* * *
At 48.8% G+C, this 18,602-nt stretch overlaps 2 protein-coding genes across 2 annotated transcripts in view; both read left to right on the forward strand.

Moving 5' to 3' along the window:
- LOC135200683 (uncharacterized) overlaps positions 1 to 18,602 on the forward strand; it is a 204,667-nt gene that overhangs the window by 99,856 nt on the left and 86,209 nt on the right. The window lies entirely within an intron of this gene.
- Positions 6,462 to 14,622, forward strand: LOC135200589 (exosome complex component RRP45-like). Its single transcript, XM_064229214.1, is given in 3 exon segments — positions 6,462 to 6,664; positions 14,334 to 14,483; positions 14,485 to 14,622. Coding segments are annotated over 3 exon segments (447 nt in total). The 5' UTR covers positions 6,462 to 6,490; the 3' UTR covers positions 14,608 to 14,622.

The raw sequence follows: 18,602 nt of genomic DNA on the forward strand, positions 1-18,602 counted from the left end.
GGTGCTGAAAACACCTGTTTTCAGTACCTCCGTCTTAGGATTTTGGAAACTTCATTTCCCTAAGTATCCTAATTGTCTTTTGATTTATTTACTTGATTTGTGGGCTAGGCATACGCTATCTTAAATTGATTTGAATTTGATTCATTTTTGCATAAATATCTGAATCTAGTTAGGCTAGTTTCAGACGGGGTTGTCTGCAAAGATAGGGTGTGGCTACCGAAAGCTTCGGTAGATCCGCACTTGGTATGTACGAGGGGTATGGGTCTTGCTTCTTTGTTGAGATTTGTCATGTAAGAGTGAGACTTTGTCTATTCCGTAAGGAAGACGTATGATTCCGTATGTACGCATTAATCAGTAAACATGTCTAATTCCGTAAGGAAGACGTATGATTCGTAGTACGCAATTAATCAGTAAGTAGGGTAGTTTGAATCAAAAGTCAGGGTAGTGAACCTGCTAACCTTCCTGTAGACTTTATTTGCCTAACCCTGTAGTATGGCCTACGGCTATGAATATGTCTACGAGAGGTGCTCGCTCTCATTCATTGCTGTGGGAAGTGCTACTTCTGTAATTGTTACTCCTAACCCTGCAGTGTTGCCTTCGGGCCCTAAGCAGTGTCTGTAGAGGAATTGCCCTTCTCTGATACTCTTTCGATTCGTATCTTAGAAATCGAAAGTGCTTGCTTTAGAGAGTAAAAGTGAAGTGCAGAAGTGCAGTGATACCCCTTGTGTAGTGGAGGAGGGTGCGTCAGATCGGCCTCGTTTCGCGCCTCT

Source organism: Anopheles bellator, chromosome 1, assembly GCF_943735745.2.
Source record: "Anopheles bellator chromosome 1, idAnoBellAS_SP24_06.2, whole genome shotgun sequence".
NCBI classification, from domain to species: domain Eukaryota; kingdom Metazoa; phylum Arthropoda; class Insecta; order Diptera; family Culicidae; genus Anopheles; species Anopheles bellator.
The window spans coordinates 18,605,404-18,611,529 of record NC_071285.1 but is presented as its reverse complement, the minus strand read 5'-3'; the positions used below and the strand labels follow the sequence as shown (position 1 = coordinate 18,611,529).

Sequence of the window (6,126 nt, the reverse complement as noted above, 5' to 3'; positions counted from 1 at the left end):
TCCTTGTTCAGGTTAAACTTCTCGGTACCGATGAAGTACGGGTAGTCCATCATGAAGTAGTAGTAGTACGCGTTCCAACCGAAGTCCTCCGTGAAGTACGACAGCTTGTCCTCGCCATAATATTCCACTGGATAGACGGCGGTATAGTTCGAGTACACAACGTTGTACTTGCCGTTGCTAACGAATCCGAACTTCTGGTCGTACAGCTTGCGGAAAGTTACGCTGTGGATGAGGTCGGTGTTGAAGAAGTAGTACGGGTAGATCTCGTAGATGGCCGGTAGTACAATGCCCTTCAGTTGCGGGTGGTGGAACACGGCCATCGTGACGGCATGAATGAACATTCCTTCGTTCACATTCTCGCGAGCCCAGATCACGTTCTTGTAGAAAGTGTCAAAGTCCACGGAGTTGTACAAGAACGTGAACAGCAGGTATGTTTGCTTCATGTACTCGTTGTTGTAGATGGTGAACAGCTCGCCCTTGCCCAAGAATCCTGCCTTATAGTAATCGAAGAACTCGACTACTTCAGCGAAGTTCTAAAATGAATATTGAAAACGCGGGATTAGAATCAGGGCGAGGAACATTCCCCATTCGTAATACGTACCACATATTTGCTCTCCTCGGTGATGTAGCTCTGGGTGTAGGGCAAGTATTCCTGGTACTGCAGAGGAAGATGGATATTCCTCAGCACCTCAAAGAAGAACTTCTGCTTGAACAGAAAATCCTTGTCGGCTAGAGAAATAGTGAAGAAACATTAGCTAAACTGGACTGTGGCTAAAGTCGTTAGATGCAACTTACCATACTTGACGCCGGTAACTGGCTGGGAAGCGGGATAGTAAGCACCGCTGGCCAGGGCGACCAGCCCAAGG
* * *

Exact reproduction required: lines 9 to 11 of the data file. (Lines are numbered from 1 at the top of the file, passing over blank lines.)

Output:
NCBI classification, from domain to species: domain Eukaryota; kingdom Metazoa; phylum Arthropoda; class Insecta; order Diptera; family Culicidae; genus Anopheles; species Anopheles bellator.
The window spans coordinates 18,605,404-18,611,529 of record NC_071285.1 but is presented as its reverse complement, the minus strand read 5'-3'; the positions used below and the strand labels follow the sequence as shown (position 1 = coordinate 18,611,529).

Sequence of the window (6,126 nt, the reverse complement as noted above, 5' to 3'; positions counted from 1 at the left end):